The Magecart cybercrime group is back, this time the hackers have stolen customers’ credit card data from the computer hardware and consumer electronics retailer Newegg.
The security firms Volexity and RiskIQ have conducted a joint investigation on the hack.
“This page, located at the URL https://secure.newegg.com/GlobalShopping/CheckoutStep2.aspx, would collect form data, siphoning it back to the attackers over SSL/TLS via the domain neweggstats.com.”
Now Magecart group managed to compromise the Newegg website and steal the credit card details of all customers who made purchases between August 14 and September 18, 2018.
“On August 13th Magecart operators registered a domain called neweggstats.com with the intent of blending in with Newegg’s primary domain, newegg.com. Registered through Namecheap, the malicious domain initially pointed to a standard parking host.” reads the analysis published by RiskIQ.
“However, the actors changed it to 18.104.22.168 a day later, a Magecart drop server where their skimmer backend runs to receive skimmed credit card information. Similar to the British Airways attack, these actors acquired a certificate issued for the domain by Comodo to lend an air of legitimacy to their page”
Active since at least 2015, the Magecart hacking group registered a domain called neweggstats(dot)com (similar to Newegg’s legitimate domain newegg.com) on August 13 and acquired an SSL certificate issued for the domain by Comodo.
The technique is exactly the one employed for the attack against the British Airways website.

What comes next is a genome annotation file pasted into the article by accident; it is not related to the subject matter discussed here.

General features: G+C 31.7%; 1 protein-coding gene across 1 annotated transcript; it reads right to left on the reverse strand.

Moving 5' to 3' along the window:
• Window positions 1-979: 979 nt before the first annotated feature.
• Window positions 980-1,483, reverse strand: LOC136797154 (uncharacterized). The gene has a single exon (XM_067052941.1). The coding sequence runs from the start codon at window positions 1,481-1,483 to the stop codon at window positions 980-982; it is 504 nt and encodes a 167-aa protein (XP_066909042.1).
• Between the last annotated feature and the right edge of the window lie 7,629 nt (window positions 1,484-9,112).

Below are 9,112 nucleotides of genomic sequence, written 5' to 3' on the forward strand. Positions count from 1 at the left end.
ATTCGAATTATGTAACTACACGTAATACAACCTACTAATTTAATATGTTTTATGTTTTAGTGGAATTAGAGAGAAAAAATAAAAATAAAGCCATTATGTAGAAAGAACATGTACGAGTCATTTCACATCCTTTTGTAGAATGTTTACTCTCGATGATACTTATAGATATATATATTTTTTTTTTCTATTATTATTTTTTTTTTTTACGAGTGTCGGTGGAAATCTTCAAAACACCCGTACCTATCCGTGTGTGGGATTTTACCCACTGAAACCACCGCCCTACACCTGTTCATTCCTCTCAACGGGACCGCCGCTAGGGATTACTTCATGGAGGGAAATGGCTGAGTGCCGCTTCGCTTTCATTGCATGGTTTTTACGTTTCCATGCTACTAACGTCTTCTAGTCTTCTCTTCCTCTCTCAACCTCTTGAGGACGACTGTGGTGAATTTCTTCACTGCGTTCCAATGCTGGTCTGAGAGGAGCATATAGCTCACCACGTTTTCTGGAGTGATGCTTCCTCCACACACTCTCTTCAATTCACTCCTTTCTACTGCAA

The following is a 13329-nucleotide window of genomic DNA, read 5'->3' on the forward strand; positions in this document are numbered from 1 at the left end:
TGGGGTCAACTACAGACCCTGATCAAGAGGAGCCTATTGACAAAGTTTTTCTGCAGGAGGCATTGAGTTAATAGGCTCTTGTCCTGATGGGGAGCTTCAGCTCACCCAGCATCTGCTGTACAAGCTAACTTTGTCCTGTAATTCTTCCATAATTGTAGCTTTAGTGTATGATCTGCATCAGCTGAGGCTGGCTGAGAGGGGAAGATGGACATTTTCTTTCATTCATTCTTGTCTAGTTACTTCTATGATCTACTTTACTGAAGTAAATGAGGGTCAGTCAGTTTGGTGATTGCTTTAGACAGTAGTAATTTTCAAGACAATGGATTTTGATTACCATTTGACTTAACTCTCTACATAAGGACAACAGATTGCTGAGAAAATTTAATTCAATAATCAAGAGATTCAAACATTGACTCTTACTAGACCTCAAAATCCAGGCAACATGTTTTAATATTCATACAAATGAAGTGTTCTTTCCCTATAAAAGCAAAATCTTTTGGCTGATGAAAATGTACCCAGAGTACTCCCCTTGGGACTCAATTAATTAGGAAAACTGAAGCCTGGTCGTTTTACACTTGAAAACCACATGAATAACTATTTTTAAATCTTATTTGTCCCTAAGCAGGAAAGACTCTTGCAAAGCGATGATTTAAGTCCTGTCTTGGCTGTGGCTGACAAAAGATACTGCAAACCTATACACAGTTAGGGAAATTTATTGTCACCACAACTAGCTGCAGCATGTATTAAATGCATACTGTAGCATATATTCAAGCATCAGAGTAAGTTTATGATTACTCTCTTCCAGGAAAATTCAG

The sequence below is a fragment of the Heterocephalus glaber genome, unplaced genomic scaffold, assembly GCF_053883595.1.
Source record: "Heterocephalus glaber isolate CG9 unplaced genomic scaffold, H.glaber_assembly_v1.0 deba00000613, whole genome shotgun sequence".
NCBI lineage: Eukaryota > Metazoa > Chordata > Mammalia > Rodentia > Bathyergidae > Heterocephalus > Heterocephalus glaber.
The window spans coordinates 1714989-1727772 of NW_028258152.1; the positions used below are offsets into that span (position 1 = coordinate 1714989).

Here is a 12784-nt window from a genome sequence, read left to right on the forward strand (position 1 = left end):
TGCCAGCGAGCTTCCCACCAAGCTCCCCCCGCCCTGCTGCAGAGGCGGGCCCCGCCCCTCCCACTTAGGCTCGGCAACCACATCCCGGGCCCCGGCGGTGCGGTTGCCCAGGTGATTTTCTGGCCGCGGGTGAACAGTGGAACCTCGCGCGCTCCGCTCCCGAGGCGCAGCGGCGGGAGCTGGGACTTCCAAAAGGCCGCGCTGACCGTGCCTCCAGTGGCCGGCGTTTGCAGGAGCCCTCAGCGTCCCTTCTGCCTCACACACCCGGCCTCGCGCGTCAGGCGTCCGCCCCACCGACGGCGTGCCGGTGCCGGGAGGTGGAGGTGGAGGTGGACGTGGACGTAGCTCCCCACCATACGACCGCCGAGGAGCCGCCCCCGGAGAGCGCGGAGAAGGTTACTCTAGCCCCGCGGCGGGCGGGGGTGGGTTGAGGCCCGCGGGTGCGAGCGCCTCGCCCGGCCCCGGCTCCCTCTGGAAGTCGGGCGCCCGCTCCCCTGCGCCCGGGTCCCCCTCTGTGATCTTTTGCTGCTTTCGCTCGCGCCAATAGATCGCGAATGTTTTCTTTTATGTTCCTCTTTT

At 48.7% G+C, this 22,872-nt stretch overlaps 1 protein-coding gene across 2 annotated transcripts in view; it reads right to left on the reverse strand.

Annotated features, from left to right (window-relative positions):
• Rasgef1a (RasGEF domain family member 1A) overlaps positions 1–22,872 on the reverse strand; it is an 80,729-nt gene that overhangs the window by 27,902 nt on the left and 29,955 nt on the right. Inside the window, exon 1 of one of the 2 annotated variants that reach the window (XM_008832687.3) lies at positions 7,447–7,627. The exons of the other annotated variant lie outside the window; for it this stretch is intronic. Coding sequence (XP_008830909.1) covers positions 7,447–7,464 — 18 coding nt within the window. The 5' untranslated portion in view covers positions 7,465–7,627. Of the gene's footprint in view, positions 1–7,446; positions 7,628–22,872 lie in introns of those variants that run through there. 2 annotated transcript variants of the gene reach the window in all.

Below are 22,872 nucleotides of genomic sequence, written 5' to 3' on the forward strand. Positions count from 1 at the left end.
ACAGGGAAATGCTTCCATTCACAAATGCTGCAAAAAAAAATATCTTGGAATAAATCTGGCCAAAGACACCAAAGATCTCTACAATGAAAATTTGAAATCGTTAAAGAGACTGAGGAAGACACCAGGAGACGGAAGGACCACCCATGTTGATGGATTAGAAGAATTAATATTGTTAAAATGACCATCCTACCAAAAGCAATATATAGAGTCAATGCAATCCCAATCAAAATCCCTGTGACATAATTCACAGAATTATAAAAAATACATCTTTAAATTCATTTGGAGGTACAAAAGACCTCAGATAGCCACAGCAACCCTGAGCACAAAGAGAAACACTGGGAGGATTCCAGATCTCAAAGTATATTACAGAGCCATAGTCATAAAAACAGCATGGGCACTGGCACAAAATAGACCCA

On August 14, the group injected the skimmer code into the payment processing page of the official retailer website, so when customers made payment the attackers were able to access their payment data and send them to the domain neweggstats(dot)com they have set up.
“The skimmer code is recognizable from the British Airways incident, with the same basecode. All the attackers changed is the name of the form it needs to serialize to obtain payment information and the server to send it to, this time themed with Newegg instead of British Airways.” continues RiskIQ.
“In the case of Newegg, the skimmer was smaller because it only had to serialize one form and therefore condensed down to a tidy 15 lines of script”
Experts noticed that the users of both desktop and mobile applications were affected by the hack.
Customers that made purchases on the Newegg website between August 14 and September 18, 2018, should immediately block their payment card.
(Security Affairs – skimmer sript, hacking)